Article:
deltaTomahawk, WI 4/2/2013 (Expedated) – Who is hot and who is not, here is a look at several of the day’s volume leaders.

 Vodafone Group Public Limited Company (VOD) is a British cellphone company which owns 45 percent of Verizon Wireless. Today the stock traded three times its daily average seeing some 36 plus million shares change hands.  Why the big volume? It has been rumored that Verizon Communications Inc. and AT&T Inc. are looking at making a joint bid for Vodafone.

Also adding to the reasoning is the fact that Verizon Communications owns the 55 percent of Verizon Wireless that Vodafone doesn’t won. There has been no secret that they have been openly interested in buying out Vodafone for a long time. Adding to the rumor is the  speculation that AT&T is interested in international expansion, but there has been no official comment from the either company.

The Financial Times reported that if the deal were made, Verizon would get Vodafone’s stake in Verizon Wireless, while AT&T would take over the rest of Vodafone, which has widespread international interests. It operates in Britain, Spain, Portugal, Italy, Greece and India, among other countries. The London-based newspaper put the value of the bid at $245 billion, which would make it the largest corporate deal ever.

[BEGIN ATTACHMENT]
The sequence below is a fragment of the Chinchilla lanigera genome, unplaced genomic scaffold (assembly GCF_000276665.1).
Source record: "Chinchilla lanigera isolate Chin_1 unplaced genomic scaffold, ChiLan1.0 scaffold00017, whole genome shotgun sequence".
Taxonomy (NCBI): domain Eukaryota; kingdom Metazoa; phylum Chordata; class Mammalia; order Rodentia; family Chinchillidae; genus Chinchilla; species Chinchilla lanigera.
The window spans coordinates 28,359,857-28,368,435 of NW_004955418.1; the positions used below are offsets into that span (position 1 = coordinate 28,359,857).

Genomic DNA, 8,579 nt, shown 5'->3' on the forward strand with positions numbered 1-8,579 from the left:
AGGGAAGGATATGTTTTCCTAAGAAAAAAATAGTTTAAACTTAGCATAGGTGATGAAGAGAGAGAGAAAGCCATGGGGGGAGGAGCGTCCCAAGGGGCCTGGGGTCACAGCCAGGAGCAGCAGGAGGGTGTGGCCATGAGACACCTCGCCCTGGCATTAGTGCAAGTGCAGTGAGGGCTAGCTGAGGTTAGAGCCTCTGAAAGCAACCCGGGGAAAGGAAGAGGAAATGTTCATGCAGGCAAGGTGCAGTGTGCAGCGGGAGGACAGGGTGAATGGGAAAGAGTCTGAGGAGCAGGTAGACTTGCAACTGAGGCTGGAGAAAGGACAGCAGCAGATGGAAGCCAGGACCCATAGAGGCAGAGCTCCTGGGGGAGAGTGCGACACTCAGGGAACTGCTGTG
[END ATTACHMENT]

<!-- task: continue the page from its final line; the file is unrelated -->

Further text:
It is that time of year in the northern regions of the United States that we are really ready to have spring finally get here or go somewhere warm. Delta (NYSE: DAL  ) has been very active today but it was not  a good active as the stock is down some 7% as we near the bell. This is in stark contrast to what has recently been going on in the airline industry as we have seen big gains in value over the last year or so as Delta was up by 33%, United Continental‘s (NYSE: UAL  ) by 28%, and US Airways Group‘s (NYSE: LCC  ) by 19%.

According to an analyst quoted by Bloomberg, “The same factors that made airlines uninvestable for years — too much capacity, too much debt — are the opposite now and make them attractive. I’m not going to shy away from an industry just because it has a bad history.”

One of the reasons for the reality check is that Delta reported disappointing traffic figures for the month of March and cut its first-quarter revenue forecast. The company’s president had previously predicted that first-quarter passenger revenue per available seat mile which is a key metric in the industry, would increase between 4.5% and 5.5% in the first three months of the year, which would give the company a gain of between 4% and 4.5% in March. But in todays report the actual figure came in at 2% which is a far cry from the expected.

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